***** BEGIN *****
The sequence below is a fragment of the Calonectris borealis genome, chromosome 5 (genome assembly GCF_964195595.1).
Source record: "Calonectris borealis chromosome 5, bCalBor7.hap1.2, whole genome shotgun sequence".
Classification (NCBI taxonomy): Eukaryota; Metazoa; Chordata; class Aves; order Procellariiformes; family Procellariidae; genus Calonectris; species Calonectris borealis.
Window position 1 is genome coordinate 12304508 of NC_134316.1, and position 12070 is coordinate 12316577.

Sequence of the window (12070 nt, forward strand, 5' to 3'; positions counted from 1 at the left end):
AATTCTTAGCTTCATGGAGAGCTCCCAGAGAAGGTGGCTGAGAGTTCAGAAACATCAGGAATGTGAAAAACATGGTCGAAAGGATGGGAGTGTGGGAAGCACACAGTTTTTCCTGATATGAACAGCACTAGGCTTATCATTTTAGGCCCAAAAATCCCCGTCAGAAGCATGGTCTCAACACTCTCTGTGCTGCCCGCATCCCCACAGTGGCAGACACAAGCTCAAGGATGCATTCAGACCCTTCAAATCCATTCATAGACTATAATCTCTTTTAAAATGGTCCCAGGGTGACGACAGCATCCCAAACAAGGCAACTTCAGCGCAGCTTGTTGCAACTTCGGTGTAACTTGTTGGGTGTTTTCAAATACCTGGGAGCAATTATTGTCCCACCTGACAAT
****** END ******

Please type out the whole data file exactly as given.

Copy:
The sequence below is a fragment of the Calonectris borealis genome, chromosome 5 (genome assembly GCF_964195595.1).
Source record: "Calonectris borealis chromosome 5, bCalBor7.hap1.2, whole genome shotgun sequence".
Classification (NCBI taxonomy): Eukaryota; Metazoa; Chordata; class Aves; order Procellariiformes; family Procellariidae; genus Calonectris; species Calonectris borealis.
Window position 1 is genome coordinate 12304508 of NC_134316.1, and position 12070 is coordinate 12316577.

Sequence of the window (12070 nt, forward strand, 5' to 3'; positions counted from 1 at the left end):
AATTCTTAGCTTCATGGAGAGCTCCCAGAGAAGGTGGCTGAGAGTTCAGAAACATCAGGAATGTGAAAAACATGGTCGAAAGGATGGGAGTGTGGGAAGCACACAGTTTTTCCTGATATGAACAGCACTAGGCTTATCATTTTAGGCCCAAAAATCCCCGTCAGAAGCATGGTCTCAACACTCTCTGTGCTGCCCGCATCCCCACAGTGGCAGACACAAGCTCAAGGATGCATTCAGACCCTTCAAATCCATTCATAGACTATAATCTCTTTTAAAATGGTCCCAGGGTGACGACAGCATCCCAAACAAGGCAACTTCAGCGCAGCTTGTTGCAACTTCGGTGTAACTTGTTGGGTGTTTTCAAATACCTGGGAGCAATTATTGTCCCACCTGACAAT